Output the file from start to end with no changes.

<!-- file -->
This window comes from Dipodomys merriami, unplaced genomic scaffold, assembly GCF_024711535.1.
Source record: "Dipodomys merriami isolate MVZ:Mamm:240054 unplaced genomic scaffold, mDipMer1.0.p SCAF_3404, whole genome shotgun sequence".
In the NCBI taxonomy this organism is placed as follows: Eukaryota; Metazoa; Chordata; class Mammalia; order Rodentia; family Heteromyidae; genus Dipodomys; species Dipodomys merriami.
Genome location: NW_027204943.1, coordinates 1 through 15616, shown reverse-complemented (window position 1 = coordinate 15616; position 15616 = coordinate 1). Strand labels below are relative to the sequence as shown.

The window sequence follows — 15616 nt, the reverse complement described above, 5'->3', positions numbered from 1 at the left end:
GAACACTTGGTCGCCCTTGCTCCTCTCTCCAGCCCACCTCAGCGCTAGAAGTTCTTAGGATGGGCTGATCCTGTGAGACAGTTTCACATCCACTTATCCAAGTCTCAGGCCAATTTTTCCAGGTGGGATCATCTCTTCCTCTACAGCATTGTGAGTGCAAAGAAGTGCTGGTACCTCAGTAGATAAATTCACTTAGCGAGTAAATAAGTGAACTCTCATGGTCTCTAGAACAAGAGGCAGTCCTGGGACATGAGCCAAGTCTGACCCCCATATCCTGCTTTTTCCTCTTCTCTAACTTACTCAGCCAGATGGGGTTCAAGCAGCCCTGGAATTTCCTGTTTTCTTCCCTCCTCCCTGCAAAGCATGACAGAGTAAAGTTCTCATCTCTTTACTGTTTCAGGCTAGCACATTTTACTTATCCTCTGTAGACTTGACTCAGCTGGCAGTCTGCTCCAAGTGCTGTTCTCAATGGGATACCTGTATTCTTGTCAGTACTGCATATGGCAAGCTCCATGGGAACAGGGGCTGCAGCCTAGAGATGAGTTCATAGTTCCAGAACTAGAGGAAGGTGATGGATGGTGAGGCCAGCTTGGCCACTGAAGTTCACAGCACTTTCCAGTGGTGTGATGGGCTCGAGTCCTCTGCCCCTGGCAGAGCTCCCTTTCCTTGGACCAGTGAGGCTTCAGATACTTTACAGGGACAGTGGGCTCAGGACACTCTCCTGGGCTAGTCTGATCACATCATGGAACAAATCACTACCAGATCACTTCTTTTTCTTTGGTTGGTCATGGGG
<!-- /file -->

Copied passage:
This window comes from Dipodomys merriami, unplaced genomic scaffold, assembly GCF_024711535.1.
Source record: "Dipodomys merriami isolate MVZ:Mamm:240054 unplaced genomic scaffold, mDipMer1.0.p SCAF_3404, whole genome shotgun sequence".
In the NCBI taxonomy this organism is placed as follows: Eukaryota; Metazoa; Chordata; class Mammalia; order Rodentia; family Heteromyidae; genus Dipodomys; species Dipodomys merriami.
Genome location: NW_027204943.1, coordinates 1 through 15616, shown reverse-complemented (window position 1 = coordinate 15616; position 15616 = coordinate 1). Strand labels below are relative to the sequence as shown.

The window sequence follows — 15616 nt, the reverse complement described above, 5'->3', positions numbered from 1 at the left end:
GAACACTTGGTCGCCCTTGCTCCTCTCTCCAGCCCACCTCAGCGCTAGAAGTTCTTAGGATGGGCTGATCCTGTGAGACAGTTTCACATCCACTTATCCAAGTCTCAGGCCAATTTTTCCAGGTGGGATCATCTCTTCCTCTACAGCATTGTGAGTGCAAAGAAGTGCTGGTACCTCAGTAGATAAATTCACTTAGCGAGTAAATAAGTGAACTCTCATGGTCTCTAGAACAAGAGGCAGTCCTGGGACATGAGCCAAGTCTGACCCCCATATCCTGCTTTTTCCTCTTCTCTAACTTACTCAGCCAGATGGGGTTCAAGCAGCCCTGGAATTTCCTGTTTTCTTCCCTCCTCCCTGCAAAGCATGACAGAGTAAAGTTCTCATCTCTTTACTGTTTCAGGCTAGCACATTTTACTTATCCTCTGTAGACTTGACTCAGCTGGCAGTCTGCTCCAAGTGCTGTTCTCAATGGGATACCTGTATTCTTGTCAGTACTGCATATGGCAAGCTCCATGGGAACAGGGGCTGCAGCCTAGAGATGAGTTCATAGTTCCAGAACTAGAGGAAGGTGATGGATGGTGAGGCCAGCTTGGCCACTGAAGTTCACAGCACTTTCCAGTGGTGTGATGGGCTCGAGTCCTCTGCCCCTGGCAGAGCTCCCTTTCCTTGGACCAGTGAGGCTTCAGATACTTTACAGGGACAGTGGGCTCAGGACACTCTCCTGGGCTAGTCTGATCACATCATGGAACAAATCACTACCAGATCACTTCTTTTTCTTTGGTTGGTCATGGGG